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Ken Chilton

 

I used to play high school football. I was considered a "smart" player. That meant I knew the playbook back and forth, and I could hand the ball off with the best of them. Unfortunately, my knowledge did not translate into lots of points. I lacked the other critical skills needed to excel in football — speed, a strong arm and great instincts. I was proficient in knowledge but limited in applied skills. I believe a similar problem affects our public schools and the public's perception of them.

The Times Free Press recently highlighted the struggles of 5 iZone schools in Chattanooga. In a nutshell, the schools are not achieving performance gains that administrators expect. As blame is placed on teachers, principals, the superintendent and the school board, two larger, more important questions are neglected. One, are our schools a reflection of our society? And two, are TCAP results the best measure of progress?

According to the 2015 data, the focus on iZone schools is misplaced. Overall, the percentage of HCDE schools that experienced gains in TCAP math and reading proficiency was unimpressive. While the majority of K-8 schools in HCDE showed slight gains in TCAP math scores in 2015, about two-thirds of K-8 schools showed declines in TCAP reading scores in 2015. What does this mean? Is the sky falling? Are we failing our students and the future workforce of the region?

The problem with us researchers is that our answers are often hedged by the qualifier "it depends." In a perfect world, we want 100 percent of students to achieve proficiency in math and reading. In the real world, we know that's impossible. Sadly, we really cannot say with confidence if things are better or worse. Based on what state educrats and politicians have deemed important criteria for success, HCDE schools are not demonstrating big gains.

Despite the proclamations of systemic failure, we don't have enough longitudinal data to really know what is or is not working. The standards and the tests used to measure success change frequently. Consequently, it's difficult to compare apples to apples. So, when scores change in one year we tend to mistake one data point for a trend by touting success or placing blame. Yet, most of us don't know what proficiency means.

As a public, we also confuse "proficiency" with "performance." Good tests can be used to predict future performance. For example, students who score 30 or higher on the ACT typically succeed in college at rates higher than students who score 18 or lower. We cannot say with much accuracy whether a student who is proficient on a TCAP exam in the eighth grade will be college ready when he or she graduates. The tests are not designed to do that.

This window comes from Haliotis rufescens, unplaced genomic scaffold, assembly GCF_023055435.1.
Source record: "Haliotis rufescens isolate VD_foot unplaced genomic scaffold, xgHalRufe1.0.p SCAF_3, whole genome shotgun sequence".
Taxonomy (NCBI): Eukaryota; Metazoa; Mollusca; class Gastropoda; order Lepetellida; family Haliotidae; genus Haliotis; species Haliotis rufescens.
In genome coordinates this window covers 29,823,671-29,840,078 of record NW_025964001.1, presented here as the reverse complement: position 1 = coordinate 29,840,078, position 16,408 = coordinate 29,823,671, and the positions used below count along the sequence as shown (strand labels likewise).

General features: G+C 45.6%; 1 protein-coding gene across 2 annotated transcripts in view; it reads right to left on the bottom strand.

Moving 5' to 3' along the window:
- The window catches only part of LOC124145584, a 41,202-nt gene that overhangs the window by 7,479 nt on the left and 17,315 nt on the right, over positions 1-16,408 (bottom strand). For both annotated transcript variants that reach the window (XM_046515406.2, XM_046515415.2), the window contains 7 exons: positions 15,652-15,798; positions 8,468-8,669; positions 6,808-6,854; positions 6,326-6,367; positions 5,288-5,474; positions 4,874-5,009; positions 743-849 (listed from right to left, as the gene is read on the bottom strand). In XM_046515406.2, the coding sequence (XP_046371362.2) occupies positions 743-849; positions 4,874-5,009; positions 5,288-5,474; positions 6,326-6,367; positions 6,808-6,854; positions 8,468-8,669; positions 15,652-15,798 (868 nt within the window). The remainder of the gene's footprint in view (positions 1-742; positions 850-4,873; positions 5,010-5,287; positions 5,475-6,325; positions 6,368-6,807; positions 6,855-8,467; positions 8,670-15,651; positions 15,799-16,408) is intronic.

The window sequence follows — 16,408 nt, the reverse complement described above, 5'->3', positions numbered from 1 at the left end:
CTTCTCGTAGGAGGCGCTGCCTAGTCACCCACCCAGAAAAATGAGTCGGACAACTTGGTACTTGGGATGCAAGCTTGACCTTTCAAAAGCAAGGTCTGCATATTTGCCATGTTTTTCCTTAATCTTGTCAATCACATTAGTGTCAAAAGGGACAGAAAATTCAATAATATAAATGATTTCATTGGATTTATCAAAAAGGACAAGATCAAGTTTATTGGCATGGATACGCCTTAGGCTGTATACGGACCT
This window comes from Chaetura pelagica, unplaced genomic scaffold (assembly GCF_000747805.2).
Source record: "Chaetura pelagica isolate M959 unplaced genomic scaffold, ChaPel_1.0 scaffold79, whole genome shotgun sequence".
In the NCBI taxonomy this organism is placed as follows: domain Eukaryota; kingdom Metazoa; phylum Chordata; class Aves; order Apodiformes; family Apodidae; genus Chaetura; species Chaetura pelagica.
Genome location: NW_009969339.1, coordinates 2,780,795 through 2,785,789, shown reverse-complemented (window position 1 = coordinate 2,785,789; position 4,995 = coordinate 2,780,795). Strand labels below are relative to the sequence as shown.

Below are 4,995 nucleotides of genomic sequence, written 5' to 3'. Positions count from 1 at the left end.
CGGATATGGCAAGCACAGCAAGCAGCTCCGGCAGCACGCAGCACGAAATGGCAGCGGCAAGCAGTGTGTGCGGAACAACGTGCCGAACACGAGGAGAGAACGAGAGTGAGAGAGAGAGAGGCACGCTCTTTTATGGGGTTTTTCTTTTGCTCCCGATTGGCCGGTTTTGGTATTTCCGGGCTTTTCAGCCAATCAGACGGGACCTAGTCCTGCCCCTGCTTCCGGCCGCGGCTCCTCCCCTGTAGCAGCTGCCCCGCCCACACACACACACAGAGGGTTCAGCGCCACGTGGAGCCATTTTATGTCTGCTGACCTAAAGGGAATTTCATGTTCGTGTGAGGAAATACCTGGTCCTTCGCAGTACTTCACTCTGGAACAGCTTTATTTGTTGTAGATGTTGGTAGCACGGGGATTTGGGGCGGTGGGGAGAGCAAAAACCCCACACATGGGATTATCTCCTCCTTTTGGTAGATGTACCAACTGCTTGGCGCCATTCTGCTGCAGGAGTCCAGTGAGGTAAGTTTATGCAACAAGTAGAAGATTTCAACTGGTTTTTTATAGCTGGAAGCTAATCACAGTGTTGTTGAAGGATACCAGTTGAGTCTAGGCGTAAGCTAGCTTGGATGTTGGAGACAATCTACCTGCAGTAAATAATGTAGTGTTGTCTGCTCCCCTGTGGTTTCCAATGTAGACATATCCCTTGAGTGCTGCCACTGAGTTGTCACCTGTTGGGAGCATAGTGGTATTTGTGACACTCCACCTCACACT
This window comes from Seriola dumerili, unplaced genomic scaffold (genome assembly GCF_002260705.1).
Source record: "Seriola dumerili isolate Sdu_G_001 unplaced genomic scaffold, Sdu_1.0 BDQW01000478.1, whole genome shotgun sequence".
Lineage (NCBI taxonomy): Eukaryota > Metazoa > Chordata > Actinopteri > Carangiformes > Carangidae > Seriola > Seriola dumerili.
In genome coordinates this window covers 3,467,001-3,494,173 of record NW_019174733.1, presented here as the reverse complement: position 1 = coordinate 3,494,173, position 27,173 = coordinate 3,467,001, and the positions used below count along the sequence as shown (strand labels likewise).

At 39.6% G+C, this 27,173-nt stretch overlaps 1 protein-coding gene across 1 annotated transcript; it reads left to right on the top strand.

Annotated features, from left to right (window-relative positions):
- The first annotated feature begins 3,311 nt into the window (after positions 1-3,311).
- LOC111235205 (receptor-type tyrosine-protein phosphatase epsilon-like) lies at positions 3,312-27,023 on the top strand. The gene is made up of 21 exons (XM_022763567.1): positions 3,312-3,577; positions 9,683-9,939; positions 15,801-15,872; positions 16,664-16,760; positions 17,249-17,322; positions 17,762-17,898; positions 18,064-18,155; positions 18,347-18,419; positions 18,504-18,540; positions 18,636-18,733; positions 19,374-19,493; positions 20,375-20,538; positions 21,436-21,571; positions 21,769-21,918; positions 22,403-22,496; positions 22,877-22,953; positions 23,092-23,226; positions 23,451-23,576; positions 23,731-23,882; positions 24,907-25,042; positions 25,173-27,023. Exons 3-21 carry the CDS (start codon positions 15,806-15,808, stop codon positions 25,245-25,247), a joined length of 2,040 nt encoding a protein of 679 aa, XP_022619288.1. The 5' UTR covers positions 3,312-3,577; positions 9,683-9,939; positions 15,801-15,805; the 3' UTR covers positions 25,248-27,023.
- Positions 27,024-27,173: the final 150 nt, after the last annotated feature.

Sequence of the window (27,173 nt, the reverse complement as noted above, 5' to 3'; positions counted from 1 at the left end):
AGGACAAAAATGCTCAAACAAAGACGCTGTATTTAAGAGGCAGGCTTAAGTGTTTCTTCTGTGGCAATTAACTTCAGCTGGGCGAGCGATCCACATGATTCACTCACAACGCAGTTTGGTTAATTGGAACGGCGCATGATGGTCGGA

Statistically, low-performing schools should regress towards the mean. If you are out of shape and start a 5K training program, it's easier to jump from a 50-minute 5K to a 30-minute 5k than from a 25-minute 5K to a 19-minute 5K. The benefits of a new training regimen are pronounced when you are way below average. As you get closer to average, the amount of effort and training required to get additional gains increases.

TCAP is the playbook we want our kids to master. That's great. Just remember, administrators at major universities don't consider TCAP scores when doling out scholarships.

Unfortunately, we're not seeing big jumps in the percentage of students who are deemed proficient in some iZone schools. Critics lament that it must be the teachers or the administrators fault. This reaction is a tremendous problem, and education leaders are partly to blame.

Educators are under immense pressure to show improvement. Resources, careers and jobs are on the line. But, is it realistic to expect big jumps in proficiency from one academic year to the next, to the next and to the next? No, it's incredibly unrealistic. And, it sets up a series of public expectations that are crushed year after year.

These unmet expectations contribute to the false perception that public schools are broken and thus are undeserving of additional tax revenues. Consequently, administrators say the fixes are working. We are seeing progress. The school atmosphere is improving and will positively impact scores soon — setting up another cycle of false expectations.

Keep in mind, the schools and teachers have no control over the student for 17 hours per day. And the environments in which many of our public school children spend their remaining 132 hours per week are often harsh. The poverty rate for white households in Hamilton County grew from 8 percent in 2000 to 11 percent in 2013. For African American households, the poverty rate grew from 27 percent to 32 percent during the same time frame. Rates of childhood poverty in Hamilton County have increased from 17 percent in 2000 to 25 percent in 2013.

Many of these impoverished children disproportionately attend urban and iZone schools. None of the reforms implemented by Tennessee legislators or HCDE have stemmed growing rates of poverty. Our schools are a reflection of this trend. Superintendent Rick Smith is right when he says accountability "rests with all the community."

Researchers have found that parental involvement is a potentially better predictor of student outcomes than teacher quality. Socioeconomic status is highly associated with both parental involvement and student outcomes.

I fully support higher student expectations, but the annual TCAP gnashing of the teeth suggests that our expectations are out of whack with reality. None of the education reforms implemented in Tennessee address the underlying root causes that threaten the viability of our public schools — inequality.

Dr. Ken Chilton, who headed the Ochs Center for two years, is teaching at Tennessee State University.

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